The types of tents that are common to find are:
They are traditional tents and the oldest model of tents, they have the classic gable roof and are made with very durable and resistant materials. They are still manufactured although they are no longer being used, replaced by igloos and structural ones with advantages such as more technical materials with less weight and more interior space.
Advantages: durable materials, which withstand bad treatment, strong and resistant stands.
Disadvantages: very heavy, materials that mould easily and must be well dry and clean, poor internal heat conservation, worse performance against strong winds than igloos.
They are tents designed for stays of many days, for many people (for example there are models for 10 people with 2 bedrooms and a dining room).
Advantages: comfort, because in general, they have good interior height, almost vertical walls and therefore more interior space. Solid structure, fibreglass and steel studs are used. Technical and quality materials are used, which makes them have good characteristics of impermeability, heat conservation and ventilation. Designs and shapes that offer good resistance to strong winds and rains.
Disadvantages: They are the heaviest tents, assembling, disassembling and cleaning take more time and people than the other types of tents.
Today they are the most widely used type of tent, replacing traditional Canadians in the choice of most campers. This success is the result of new synthetic materials with better characteristics for the weather and its dome shape with improved aerodynamics offers less resistance against winds while its low weight makes it easily transportable. In addition to dome-shaped igloos they can also be found tunnel-shaped.
There are two kinds of commonly called igloo tent types: 3-station igloos and 4-station igloos.
These names are due to the number of times of the year for which these tents are prepared, going into more detail …
3-season igloos: sometimes they are also called mid-mountain or trekking and they are models thought and designed for the spring, summer and autumn seasons. They are the most used model and in general, their materials have adequate waterproofing and breathability capabilities for rain and usual temperatures (they normally resist up to 5000 mm of the water column on the floor and between 1000 and 3000 mm of the water column on their wall). They are easy to assemble with a low weight for light transport.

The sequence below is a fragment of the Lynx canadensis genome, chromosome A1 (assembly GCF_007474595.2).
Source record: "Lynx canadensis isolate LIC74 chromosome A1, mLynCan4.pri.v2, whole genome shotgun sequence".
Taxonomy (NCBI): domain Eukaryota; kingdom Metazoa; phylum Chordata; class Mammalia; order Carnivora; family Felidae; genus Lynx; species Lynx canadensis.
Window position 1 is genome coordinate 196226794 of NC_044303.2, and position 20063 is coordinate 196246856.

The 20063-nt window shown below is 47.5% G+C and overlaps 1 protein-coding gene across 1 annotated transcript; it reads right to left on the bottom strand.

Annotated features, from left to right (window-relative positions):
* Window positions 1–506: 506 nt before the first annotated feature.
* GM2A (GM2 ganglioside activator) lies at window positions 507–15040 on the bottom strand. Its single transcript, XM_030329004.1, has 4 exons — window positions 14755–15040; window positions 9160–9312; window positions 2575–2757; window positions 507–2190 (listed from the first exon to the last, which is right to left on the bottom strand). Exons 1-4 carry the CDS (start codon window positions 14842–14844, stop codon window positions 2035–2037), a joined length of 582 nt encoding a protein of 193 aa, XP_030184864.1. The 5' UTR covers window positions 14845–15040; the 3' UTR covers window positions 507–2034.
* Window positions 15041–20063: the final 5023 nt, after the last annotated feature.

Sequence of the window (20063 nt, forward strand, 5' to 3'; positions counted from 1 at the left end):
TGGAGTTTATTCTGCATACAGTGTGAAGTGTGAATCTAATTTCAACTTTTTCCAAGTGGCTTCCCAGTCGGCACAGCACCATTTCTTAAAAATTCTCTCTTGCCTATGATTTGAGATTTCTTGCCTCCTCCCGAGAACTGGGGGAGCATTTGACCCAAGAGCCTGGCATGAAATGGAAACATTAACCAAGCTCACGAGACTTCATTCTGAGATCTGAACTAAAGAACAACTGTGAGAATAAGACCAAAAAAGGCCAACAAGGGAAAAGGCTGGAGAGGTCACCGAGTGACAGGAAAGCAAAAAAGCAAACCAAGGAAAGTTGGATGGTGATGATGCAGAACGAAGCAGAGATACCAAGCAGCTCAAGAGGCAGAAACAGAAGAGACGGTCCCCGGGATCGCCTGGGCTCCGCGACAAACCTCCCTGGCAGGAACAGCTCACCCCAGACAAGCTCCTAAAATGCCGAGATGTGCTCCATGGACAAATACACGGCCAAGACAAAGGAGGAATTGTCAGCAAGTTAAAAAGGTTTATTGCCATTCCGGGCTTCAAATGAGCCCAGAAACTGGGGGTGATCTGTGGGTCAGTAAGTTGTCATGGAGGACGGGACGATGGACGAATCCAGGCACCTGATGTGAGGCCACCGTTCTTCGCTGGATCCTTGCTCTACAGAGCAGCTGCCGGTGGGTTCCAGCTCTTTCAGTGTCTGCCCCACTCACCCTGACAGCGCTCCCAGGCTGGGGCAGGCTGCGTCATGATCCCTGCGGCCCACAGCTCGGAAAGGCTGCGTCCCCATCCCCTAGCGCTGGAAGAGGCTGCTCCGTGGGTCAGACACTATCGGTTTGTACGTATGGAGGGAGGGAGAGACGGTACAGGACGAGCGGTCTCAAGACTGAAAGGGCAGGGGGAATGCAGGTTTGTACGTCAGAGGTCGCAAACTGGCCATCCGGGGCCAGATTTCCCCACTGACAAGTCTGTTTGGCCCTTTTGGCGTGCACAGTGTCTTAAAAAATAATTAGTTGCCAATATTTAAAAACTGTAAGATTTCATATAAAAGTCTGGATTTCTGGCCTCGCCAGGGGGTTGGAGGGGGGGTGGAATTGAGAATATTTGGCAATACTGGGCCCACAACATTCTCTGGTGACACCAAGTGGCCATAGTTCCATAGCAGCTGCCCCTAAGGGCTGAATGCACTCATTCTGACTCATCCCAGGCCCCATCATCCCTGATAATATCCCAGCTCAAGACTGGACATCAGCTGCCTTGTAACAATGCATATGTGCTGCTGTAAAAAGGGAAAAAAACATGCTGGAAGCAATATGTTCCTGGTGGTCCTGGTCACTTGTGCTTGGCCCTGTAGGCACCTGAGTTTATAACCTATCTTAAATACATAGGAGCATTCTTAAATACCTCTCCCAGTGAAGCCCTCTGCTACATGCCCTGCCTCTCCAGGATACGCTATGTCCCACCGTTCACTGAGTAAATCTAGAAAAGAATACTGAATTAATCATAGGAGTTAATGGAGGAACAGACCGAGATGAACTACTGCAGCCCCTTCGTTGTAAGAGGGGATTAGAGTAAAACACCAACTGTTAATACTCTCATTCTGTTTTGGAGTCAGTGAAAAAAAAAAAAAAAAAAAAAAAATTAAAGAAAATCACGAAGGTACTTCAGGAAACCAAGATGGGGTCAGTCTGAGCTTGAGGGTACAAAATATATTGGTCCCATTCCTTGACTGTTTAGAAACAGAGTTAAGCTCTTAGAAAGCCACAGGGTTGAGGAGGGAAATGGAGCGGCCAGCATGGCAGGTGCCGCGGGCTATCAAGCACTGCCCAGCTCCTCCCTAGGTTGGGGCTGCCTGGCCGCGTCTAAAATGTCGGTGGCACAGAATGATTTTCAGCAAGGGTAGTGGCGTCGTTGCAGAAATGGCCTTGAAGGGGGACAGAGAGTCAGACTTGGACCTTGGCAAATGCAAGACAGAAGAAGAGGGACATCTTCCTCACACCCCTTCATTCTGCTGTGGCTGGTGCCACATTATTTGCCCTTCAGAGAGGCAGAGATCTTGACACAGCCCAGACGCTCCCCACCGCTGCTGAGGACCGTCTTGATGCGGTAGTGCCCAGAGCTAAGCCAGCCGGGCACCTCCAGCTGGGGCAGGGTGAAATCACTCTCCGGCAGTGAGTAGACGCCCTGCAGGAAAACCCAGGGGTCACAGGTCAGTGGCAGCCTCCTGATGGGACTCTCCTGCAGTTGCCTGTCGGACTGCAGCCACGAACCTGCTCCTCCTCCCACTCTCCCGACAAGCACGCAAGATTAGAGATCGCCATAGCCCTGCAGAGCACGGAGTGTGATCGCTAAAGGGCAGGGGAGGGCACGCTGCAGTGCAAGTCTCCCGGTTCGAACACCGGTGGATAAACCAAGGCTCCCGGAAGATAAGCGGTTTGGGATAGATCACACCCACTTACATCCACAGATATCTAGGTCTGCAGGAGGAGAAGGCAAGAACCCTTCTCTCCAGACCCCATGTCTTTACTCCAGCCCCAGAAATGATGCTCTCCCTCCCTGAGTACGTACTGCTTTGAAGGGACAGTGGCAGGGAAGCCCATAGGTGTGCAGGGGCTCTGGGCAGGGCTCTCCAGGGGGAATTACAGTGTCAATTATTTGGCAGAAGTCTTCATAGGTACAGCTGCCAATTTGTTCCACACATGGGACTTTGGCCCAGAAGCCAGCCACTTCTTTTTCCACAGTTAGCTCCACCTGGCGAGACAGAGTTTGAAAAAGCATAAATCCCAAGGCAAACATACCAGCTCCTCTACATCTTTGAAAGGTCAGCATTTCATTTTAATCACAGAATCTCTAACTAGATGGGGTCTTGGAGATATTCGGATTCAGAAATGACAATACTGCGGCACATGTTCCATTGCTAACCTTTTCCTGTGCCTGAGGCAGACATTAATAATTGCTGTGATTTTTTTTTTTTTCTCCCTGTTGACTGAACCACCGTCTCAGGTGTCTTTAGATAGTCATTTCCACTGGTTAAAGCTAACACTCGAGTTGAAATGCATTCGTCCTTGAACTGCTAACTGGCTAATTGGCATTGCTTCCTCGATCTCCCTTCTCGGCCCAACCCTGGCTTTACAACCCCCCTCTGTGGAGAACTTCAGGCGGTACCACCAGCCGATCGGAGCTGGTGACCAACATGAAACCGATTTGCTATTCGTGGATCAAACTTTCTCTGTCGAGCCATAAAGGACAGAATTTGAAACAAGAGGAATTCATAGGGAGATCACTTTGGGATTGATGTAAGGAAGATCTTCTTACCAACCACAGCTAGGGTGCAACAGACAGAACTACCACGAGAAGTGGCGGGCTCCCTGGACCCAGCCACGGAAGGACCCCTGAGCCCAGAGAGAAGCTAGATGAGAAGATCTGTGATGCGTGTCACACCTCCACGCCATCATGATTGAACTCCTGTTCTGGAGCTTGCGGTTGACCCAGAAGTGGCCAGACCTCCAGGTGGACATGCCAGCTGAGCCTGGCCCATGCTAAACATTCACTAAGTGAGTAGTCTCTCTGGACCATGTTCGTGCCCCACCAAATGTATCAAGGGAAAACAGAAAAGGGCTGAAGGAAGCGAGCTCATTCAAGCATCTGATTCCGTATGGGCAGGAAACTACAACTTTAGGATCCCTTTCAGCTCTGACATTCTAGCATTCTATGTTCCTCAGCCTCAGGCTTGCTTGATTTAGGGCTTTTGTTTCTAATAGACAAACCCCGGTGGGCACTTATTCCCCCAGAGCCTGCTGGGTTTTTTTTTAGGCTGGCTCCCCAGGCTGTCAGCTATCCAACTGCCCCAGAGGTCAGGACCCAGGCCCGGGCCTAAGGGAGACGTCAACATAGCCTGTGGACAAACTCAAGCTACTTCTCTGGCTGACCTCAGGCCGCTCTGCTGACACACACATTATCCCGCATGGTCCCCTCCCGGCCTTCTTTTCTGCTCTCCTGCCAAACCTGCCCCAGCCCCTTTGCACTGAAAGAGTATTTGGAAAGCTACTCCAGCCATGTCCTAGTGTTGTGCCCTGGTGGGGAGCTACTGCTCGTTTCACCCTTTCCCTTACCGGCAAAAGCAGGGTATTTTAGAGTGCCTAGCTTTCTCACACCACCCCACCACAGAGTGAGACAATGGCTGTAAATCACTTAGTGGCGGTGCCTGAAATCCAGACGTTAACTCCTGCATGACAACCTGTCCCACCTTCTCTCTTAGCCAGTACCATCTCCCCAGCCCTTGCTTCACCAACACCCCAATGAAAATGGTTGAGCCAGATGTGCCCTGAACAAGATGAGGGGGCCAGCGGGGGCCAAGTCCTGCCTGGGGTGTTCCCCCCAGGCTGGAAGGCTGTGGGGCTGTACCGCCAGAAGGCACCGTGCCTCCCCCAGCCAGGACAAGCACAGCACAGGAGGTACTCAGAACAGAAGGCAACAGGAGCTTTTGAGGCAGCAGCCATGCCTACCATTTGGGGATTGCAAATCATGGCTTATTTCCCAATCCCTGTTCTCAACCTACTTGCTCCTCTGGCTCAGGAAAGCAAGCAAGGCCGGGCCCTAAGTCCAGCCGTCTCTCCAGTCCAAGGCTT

It is normal that they have several openings which allow them good ventilation, and they almost always have a very useful apse to protect backpacks or to change before entering the tent.
The rods in these models are almost always fibreglass (read section Types of rods, break prevention, arrangements to learn a little more about rods)
As disadvantages of these models to take into account we have that their elements, despite their very good performance, are more susceptible to breaks than for example the Canadian ones. To avoid tearing the fabric, it is worth investing a little more in models that have the Ripstop treatment (anti-tear) and see that the thickness of the rods is adequate for the size of the tent.
It is always good to carry extra plastic or canvas to place under the floor and protect it from moisture, stones, friction and thus extend its useful life.
4-season igloos: They are often called high mountain and it is because it is precisely the use they are intended for. Its materials have a high degree of impermeability (with a minimum of 3000 mm of the water column on its roof), they are designed to be used in conditions of strong winds, snow and temperatures several degrees below zero. They have less ventilation than the 3-station models and their rods are made of duralumin for greater resistance to winds. In short, they are not comfortable or suitable models for recreational camping.